I want to contact the principal regarding my dissatisfaction, but I’m not sure if this is appropriate on my part. I don’t necessarily have an issue with job-sharing in general, but I think it should be restricted to older students who are already accustomed to the social and behavioral demands of school. Is this worth contacting the principal over, even though my son made it through relatively unscathed, or do I leave that to parents of classmates with more significant problems? I’m certain he would have had a better year with a more consistent environment, like his older sister had when she was in kindergarten.
—Not Usually a Complainer
Dear Not Usually a Complainer,
I generally give the advice to parents that you shouldn’t complain to principals (because they should talk to their teachers first), but I think this circumstance is rather unique. I’ve never been to a school where kindergarten teachers job-shared for exactly the reasons you mention. It creates inconsistency at an age when kids thrive off consistency and familiarity. It seems like a strange policy to me, not to mention bad for the teachers. Furthermore, you’re not complaining in a school district where job-sharing in kindergarten has been the norm, since the older sister had a more consistent environment.
There’s nothing the school can do about the gender ratio, unfortunately, but you can certainly mention to an administrator that you have concerns. I wouldn’t storm the principal’s office, guns blazing, and start demanding a single kindergarten teacher, but if the principal is someone you know, and you happen to see them at a school event, I don’t see the harm in mentioning this to them. As with all situations where you’re telling someone you would like them to do their job differently, a big part about whether you should say anything is in how you say it. Like you said, your son is relatively unscathed, and there are parents with worse problems. But if the principal asks, “How was this year for your son?” there’s nothing wrong with responding, “It was OK, but I think having one consistent teacher, like his sister did, would have made XYZ easier.”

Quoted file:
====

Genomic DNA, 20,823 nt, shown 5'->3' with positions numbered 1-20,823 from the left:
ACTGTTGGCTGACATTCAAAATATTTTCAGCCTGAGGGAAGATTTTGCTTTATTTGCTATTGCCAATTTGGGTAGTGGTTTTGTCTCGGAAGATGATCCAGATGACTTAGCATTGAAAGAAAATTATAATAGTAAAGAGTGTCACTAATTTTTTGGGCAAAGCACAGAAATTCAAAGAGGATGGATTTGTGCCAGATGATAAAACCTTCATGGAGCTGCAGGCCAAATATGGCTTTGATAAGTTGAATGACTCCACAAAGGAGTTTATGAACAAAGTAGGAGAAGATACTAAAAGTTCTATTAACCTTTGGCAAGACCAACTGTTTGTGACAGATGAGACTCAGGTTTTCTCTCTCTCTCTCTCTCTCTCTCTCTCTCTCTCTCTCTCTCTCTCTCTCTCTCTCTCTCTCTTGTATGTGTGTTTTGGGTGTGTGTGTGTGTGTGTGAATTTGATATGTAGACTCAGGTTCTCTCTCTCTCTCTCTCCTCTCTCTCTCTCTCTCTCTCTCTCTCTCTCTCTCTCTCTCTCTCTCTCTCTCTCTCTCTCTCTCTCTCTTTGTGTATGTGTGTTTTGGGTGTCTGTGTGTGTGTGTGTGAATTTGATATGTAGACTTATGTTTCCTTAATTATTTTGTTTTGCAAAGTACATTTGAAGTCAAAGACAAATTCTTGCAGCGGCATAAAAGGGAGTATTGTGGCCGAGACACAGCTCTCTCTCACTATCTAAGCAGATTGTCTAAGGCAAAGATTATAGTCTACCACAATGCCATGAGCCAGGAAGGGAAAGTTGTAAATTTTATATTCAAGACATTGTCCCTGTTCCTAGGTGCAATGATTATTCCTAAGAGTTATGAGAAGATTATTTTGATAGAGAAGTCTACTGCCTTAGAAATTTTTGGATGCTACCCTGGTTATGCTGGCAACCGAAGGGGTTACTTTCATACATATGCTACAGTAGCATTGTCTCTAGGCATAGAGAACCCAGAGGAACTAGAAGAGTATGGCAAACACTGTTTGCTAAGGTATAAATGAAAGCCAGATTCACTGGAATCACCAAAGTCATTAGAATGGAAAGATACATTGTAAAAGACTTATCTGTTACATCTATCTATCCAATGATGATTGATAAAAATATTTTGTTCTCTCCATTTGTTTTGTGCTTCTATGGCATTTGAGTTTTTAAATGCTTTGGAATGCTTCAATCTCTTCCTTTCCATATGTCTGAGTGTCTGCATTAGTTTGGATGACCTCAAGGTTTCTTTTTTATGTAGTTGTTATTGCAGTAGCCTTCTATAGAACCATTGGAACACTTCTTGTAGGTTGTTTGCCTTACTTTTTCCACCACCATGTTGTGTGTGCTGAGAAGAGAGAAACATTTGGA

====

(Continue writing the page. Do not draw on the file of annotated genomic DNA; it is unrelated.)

It’s entirely possible that the school was trialing the job-sharing and secretly hoping for feedback from the parents on how well it went. It’s also entirely possible they’re trying job-sharing out for budget reasons. (Hiring a bunch of people part time is cheaper than hiring a few people full time—a workaround that I don’t like because it tends to take advantage of teachers.) Whatever the case, the school administration should probably be informed if it isn’t working well, and as long as you present it as feedback rather than as a demand or complaint, I think it’s fine to speak up and advocate for your son and any kiddos whose parents aren’t able to do so.
My family and I are American expats in an Anglophone country, and our daughter is almost 3. It’s really hard to find good preschools where we are, and my daughter has ended up in a bilingual class at the German international school. We love it and she loves it, so all is great currently.
The challenge comes in planning for the future. I have the sort of job where we have to move every few years, and we expect our next move to be when my daughter is 6. I have no idea where we’ll end up going and won’t know for several years.